Watching Backyard Birds | February 2018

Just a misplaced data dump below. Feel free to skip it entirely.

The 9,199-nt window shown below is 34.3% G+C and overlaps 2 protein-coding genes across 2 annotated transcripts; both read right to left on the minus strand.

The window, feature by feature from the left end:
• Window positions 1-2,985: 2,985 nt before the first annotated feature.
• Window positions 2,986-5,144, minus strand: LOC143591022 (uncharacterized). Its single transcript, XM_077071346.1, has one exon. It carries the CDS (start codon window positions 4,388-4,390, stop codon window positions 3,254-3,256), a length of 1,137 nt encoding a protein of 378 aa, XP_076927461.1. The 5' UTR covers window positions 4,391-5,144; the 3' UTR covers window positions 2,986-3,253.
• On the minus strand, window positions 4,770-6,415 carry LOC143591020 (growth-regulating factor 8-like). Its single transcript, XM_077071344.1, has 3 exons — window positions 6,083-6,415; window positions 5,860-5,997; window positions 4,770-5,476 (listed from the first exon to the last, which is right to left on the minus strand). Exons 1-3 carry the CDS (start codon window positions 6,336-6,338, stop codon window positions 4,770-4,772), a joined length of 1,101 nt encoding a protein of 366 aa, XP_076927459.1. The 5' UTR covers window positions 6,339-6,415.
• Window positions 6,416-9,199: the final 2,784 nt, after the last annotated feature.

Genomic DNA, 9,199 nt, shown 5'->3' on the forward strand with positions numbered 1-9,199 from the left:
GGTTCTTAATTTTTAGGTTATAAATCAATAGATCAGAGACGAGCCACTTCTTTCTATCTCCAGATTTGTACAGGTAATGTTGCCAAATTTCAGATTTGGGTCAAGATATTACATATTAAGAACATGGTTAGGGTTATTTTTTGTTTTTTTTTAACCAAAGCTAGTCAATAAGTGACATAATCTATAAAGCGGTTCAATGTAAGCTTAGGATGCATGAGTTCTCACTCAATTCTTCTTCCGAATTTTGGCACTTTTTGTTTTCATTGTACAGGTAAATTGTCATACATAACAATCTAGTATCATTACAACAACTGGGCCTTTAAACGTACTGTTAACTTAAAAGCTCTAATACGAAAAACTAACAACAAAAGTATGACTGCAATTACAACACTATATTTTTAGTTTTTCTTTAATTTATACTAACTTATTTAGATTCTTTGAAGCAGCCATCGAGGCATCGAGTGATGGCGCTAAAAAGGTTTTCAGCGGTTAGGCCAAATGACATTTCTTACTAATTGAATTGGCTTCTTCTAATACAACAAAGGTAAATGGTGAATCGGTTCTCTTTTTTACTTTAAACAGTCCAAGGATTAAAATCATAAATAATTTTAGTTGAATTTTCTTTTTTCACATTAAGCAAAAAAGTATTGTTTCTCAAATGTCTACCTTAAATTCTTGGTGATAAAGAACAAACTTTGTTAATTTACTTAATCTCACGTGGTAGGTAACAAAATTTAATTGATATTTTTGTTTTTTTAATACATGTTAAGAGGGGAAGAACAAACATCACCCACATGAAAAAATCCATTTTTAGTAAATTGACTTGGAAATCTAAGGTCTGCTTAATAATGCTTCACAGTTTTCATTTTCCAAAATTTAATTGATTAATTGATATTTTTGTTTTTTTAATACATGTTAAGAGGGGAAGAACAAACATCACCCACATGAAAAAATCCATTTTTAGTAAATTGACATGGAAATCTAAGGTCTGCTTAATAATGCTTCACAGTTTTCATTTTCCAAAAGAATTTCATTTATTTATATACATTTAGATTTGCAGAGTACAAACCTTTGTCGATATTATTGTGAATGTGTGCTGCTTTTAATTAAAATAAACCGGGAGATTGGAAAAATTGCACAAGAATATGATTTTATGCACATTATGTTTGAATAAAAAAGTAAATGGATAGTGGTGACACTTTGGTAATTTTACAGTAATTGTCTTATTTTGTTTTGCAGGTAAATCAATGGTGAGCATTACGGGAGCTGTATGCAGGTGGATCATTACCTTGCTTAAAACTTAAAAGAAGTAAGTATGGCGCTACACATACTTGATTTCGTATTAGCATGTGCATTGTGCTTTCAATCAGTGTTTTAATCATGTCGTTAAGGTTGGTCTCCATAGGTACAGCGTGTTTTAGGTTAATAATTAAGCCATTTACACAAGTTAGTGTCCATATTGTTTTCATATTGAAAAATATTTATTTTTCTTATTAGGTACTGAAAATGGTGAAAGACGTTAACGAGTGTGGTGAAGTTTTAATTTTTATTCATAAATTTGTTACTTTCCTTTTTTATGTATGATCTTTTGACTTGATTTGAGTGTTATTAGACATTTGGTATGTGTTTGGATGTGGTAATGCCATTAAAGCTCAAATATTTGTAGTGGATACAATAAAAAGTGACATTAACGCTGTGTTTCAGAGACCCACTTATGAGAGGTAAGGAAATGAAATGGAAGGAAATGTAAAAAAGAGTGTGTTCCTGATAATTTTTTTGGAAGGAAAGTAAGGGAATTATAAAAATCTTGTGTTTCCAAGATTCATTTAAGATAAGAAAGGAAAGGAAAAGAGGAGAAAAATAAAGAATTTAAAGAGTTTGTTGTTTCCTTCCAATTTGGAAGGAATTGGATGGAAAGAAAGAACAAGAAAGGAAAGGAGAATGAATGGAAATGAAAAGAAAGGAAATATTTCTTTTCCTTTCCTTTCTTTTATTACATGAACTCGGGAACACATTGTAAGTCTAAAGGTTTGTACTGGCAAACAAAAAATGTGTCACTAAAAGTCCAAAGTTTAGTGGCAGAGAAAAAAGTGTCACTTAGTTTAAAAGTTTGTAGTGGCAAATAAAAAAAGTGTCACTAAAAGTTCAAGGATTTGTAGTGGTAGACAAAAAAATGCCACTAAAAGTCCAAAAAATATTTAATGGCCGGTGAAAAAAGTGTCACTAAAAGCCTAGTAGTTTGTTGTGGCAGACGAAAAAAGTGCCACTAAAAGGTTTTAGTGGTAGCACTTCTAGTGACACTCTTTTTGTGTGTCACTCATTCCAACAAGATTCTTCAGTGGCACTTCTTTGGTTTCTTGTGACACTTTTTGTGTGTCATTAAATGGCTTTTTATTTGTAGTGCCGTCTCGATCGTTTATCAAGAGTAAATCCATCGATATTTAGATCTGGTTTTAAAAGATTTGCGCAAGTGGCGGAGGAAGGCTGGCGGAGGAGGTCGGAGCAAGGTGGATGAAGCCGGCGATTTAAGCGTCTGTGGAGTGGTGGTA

Watching Backyard Birds • 5 sour fruit. But in the winter, my little kestrel claims the tree as cen- ter of her hunting territory. Her large, round, sharp eyes easily spot her prey, usually insects or small rodents, even from her alternate perch, which is high up on the telephone wires along my road. She dives like an F-16 fighter plane, so fast I can barely follow her, to pounce on her target. Then she soars back up with her catch in her talons. Although it is our smallest falcon, weighing less than a couple of candy bars, a kestrel can carry more than its own weight, sometimes even a full-size rat. They also fly at speeds close to 40 mph, which is as fast as cars drive on the road that passes my house. Kestrels perch on high places to hunt. They prefer open mead- ows or the edges of forests, but don’t insist on trees if there is something tall to use as a van- tage point, like a telephone pole or my play gym. Kestrels don’t soar in circles on warm ther- mals to hunt like larger hawks and vultures do, so places to perch and watch are important. Because our play gym is situated in front of what I usually call “the back forty,” but is really only one-and-a-half acres, Miss Kestrel has a clear view all the way back to the pond. I think she favors our play gym because it is sturdy; it doesn’t blow around in the wind like the per- simmon’s top branches. That’s important when you weigh only about four and a half ounces. Although usually diurnal, sometimes at night baseball or football games, the kestrel will chase large moths from atop the bright stadium lights’ stanchions, darting back and forth, catching nighttime snacks on the wing, and providing entertainment for game-weary fans. Their acute-angle turns and agile changes of direction could seem bat-like if it wasn’t for their long wings and slender tail. During the years when our daughters’ high school football team was so dominant that we usually led by 30 points at half-time, I would get bored. Then I’d amuse myself trying to decide if I was seeing our usual bats, the occasional Chuck- will’s-widow, or a hungry kestrel hunting in the lights. Usually it was a bat, but once in a while I’d be rewarded with a kestrel. Last MIRIAM POLING — Renny Gehman Renny is a grandmother of eight and an office manager for a landscaping firm. She recently completed a degree in creative writing from the University of North Texas—50 years after starting it!